'Designer drug' mephedrone on the rise among teens and young adults on the rise in Gloucestershire
ILLEGAL use of a drug which wrecks lives is on the rise in Gloucestershire.
Frontline drug rehabilitation workers are seeing more evidence of mephedrone – aka MCat or meow meow.
With cocaine, it's the second most taken by those aged 16 to 24 with 4.4 per cent of that age group trying it – three times higher than all others.
And the percentage of people who take it in the south west puts the region at the second highest in the country, behind only the north east, at 1.7 per cent.
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Last month, Gloucester Crown Court judge Jamie Tabor QC said a "raging epidemic" of mephedrone use has hit Gloucestershire's streets. Initially used as plant food, it was made illegal in 2010 and now costs £10 per gram on the streets.
Now, users who have suffered its devastating effects say Gloucester must pull back from its deadly link with the latest designer substance. People can experience an intense rush as they snort, inject or 'bomb' the fine white powder by gulping it down with water. Leanne Smith, 32, has come through her own personal battle with heroin and crack cocaine, a drug she describes as the 'destroyer of all destroyers'.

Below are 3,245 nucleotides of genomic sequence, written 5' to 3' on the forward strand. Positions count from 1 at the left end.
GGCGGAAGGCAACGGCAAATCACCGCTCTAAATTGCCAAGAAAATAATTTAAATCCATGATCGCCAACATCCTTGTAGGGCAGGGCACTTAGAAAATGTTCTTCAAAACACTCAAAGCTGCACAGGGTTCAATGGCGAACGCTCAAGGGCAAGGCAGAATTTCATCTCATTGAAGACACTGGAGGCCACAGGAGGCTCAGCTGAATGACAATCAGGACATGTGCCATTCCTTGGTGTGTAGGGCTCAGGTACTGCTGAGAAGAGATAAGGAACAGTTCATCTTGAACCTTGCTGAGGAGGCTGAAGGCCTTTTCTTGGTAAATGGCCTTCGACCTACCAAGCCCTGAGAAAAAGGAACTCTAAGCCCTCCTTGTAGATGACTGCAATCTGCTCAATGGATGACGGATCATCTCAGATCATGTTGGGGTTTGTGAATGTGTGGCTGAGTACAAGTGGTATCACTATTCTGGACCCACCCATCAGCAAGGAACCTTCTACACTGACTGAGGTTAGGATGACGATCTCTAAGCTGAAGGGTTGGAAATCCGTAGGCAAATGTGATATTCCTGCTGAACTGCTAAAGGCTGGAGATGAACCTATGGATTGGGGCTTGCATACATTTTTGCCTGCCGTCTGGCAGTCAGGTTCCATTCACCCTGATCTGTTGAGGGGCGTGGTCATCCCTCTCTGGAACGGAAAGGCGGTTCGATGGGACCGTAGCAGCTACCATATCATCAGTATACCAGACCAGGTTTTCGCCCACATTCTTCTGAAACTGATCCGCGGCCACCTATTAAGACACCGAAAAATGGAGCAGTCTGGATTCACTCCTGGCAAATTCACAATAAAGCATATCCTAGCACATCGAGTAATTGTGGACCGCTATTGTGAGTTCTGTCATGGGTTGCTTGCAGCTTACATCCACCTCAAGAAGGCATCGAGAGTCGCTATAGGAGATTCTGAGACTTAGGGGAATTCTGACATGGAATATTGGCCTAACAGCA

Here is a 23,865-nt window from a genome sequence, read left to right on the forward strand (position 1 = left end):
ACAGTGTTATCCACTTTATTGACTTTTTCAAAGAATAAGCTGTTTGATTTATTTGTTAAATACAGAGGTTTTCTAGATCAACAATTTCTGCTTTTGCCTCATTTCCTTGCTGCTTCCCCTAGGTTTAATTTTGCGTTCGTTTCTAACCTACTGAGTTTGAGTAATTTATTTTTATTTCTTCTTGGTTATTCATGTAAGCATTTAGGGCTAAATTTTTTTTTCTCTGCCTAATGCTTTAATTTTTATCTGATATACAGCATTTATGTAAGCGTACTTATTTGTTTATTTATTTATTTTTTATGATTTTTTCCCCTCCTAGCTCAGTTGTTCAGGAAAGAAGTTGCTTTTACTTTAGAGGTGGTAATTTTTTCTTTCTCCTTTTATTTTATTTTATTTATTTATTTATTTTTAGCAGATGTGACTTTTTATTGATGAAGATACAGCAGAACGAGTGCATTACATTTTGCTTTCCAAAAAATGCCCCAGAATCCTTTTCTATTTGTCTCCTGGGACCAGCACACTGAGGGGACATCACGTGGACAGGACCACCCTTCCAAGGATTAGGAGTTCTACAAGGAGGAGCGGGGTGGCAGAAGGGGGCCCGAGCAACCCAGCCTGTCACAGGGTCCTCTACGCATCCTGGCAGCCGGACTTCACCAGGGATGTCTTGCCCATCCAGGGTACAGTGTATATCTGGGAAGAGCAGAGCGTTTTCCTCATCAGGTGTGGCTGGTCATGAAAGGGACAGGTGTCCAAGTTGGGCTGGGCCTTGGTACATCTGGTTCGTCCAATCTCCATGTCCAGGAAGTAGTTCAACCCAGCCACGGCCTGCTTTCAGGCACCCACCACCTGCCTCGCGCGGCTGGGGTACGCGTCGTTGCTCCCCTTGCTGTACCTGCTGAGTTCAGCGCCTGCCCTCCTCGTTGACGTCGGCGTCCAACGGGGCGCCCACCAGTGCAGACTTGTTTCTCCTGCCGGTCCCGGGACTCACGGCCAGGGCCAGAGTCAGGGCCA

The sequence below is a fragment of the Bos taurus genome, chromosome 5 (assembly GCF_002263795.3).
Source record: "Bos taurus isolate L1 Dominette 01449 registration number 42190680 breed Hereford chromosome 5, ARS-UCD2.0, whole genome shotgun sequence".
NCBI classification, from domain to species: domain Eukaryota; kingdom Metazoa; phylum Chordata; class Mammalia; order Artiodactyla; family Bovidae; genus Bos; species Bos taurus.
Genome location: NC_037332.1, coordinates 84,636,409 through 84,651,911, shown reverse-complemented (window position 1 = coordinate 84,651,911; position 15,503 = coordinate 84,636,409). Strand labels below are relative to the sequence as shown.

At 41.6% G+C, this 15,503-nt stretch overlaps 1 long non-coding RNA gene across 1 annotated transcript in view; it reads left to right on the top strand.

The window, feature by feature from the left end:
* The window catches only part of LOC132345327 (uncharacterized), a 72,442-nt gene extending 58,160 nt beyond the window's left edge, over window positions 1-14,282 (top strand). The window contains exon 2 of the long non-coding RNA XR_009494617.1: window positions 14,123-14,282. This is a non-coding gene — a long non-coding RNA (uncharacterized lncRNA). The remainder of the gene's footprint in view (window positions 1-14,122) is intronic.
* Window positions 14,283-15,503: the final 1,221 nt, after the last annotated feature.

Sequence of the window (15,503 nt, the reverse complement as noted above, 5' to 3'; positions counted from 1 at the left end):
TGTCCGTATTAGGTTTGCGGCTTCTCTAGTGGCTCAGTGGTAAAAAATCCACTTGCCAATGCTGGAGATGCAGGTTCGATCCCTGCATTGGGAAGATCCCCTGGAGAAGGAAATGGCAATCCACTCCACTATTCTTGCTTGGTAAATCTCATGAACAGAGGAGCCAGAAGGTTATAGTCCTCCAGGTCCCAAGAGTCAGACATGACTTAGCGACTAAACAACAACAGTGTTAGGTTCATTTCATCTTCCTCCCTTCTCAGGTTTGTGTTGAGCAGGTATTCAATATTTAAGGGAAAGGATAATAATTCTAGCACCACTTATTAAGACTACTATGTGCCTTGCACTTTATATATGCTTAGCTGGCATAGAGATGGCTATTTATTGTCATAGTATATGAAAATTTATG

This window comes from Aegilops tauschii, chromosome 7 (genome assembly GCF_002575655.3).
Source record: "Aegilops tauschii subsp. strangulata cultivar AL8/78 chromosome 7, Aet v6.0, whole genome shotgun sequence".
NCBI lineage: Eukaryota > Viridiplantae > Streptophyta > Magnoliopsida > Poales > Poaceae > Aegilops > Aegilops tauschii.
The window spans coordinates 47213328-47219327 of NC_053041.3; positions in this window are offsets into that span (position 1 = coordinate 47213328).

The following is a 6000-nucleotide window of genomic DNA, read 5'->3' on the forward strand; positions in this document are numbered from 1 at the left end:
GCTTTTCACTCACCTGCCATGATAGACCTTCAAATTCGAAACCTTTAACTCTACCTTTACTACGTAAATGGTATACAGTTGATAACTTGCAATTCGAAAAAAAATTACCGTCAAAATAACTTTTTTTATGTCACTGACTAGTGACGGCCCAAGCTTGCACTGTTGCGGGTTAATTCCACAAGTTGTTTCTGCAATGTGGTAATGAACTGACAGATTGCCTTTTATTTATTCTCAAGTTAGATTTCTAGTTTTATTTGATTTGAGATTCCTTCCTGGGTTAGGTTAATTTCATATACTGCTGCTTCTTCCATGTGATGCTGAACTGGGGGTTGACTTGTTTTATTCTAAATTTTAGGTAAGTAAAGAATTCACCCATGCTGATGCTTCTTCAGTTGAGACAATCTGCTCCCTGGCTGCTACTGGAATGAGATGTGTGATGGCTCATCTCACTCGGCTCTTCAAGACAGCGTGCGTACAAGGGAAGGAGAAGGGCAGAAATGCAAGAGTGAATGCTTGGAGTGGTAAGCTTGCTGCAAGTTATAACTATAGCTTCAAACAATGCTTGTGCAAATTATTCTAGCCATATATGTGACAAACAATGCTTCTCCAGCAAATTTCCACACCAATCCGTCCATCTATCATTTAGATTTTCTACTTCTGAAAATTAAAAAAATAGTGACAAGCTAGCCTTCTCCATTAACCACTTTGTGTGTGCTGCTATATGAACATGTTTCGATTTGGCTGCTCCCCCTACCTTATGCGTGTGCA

She insists MCat is worse and is leading to a spike in knife crime as users turn to crime to pay for their next hit.
"I was 20 when I first took heroin," she said. "All these people were buzzing about and it was exciting. I wanted to try it for myself.
"This new world looked appealing because I was on my own. I felt I would fit in and I could gain some kind of life. I was in a hostel and lonely.
"Injecting was something I never thought I would do. But I did it. Then two years after I got into crack cocaine. That is the destroyer of all destroyers.
"Heroin numbs you, strips you of feelings and emotions. The crack makes you chatty and more alive, but brings more long term problems.
"Mephedrone is even more dangerous. Young people have no idea what they are doing. This drug is hugely damaging. We have a serious knife crime problem in Gloucester. This drug has brought knife crime back to the surface."
Andy Symons, area operations manager for rehabilitation experts Turning Point, in Gloucestershire, said: "We have noticed an increase in the use of MCat in Gloucestershire. MCat or mephedrone can have a dramatic impact on users, with prolonged use causing significant harm."
A Gloucestershire police spokesman said: "Some may view these as softer substances but, particularly in the case of mephedrone, where the make-up of the ingredients can vary with each batch, users are gambling with their health whenever they take it."